Image of Eugenics Board historical marker
The Raleigh News & Observer reported yesterday that, “State officials are dedicating a historical marker to remember the forced sterilization program that affected thousands of people in North Carolina.” The North Carolina Highway Historical Marker contains a historical description of the North Carolina eugenics program that lasted from 1929 into the 1970s. About 7,600 people were sterilized in North Carolina during this period.
Recently, a state House panel approved a measure that would give $20,000 each to surviving victims of the eugenics program. However, due to the state’s budget shortfalls of late, it is unclear if the state will have the $18.6 million dollars needed to enact the measure next year.
The historical marker will be dedicated today (Monday, June 22, at 5pm) at the N.C. Community Colleges building at 200 W. Jones Street in Raleigh. The ceremony will be attended by state leaders and several living victims of the program.
[Note: This difficult period in our state's history is also the subject of a new digital project by the State Library of North Carolina. The project features digitized material from the North Carolina Eugenics Board/Commission.]
Posted in In the News
Tagged 20th century, commemoration, eugenics, historical marker, history, memory, news, News & Observer, North Carolina, North Carolina Highway Historical Marker, Raleigh, sterilization
Letter: 13 October 1863, from Rhoda Casey to her husband.
Here is a portion of a letter that was written 145 years ago today (October 13, 1863). Due to time constraints, we provide here only a partial transcript. We welcome you to visit us in order to read the entire letter in person. The letter comes from our collection of “Confederate Papers”, from Unit #23 and is labeled as “Letter, 13 October 1863, from Rhoda Casey in Pendleton, S.C., to her husband noting a wagon accident and other news.”
[Note: Punctuation and capitalization have been added for the sake of the reader. Other mistakes appear here as they occur in the original letter.]
Pendleton So. Ca.
Oct. the 13th. 1863
I’ve again seat myself to write you a few lines but then I can not say that we are all well. Walter has got his foot hurt very bad. He was at Mrs. Burnes’[?] last Thursday and Friday a helping to haul in corn and just [?] as he was going in with a load, the oxins scard and turned and threw the wagon againts a tree and his foot was smash up betwixt the tree and wagon and was hurt right bad. He has not walked after since – only on chruches. But it is a great deal better now and I think he will be walking again soon.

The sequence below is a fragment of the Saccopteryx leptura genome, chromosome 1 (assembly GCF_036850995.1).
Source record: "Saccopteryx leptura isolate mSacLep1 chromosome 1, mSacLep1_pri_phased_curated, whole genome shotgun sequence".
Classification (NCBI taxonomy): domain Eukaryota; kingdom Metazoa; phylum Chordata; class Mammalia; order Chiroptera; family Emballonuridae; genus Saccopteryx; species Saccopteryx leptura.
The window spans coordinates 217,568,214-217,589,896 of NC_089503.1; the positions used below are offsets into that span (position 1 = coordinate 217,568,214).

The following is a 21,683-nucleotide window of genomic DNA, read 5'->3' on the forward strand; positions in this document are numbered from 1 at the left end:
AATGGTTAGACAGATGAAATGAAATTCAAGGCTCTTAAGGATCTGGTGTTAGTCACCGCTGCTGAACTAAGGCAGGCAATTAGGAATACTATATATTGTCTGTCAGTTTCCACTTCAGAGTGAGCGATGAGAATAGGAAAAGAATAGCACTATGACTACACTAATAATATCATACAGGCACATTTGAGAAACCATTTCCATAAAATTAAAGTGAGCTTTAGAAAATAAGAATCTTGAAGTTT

Then I have had no letter this week. I must know. There come one last night but it has bin raining all day so that I could not go to the office and daddy went to Pickens last Sunday and has not come back yet I think maby he will come by the time I git done writing and if he does he will will come by the office.
Then I went to Anderson last Saturday and took some things and left with Mr. Dobbins for Capt. Moore to take to you. I did not take so much for I could not git them ready. I took your one shirt and pair of drawers and two pairs of socks and some thread and two twist of tobackco and then I sent your old yellow vest that you sent home. I thought it would do you a little good maby. I did not think of sending it till a few minits before I started or I would have washed it. Then I don’t know that the clothes will suit. The drawers are very coarse, I did not make it for that, but I thout it would be very warm and would last a little while. I intend to make you some more clothes just as soon as I can. [...]
Posted in Collections, Featured Collections
Tagged 1863, accident, Civil War, clothes, Confederate, homefront, letter, news, October 13, South Carolina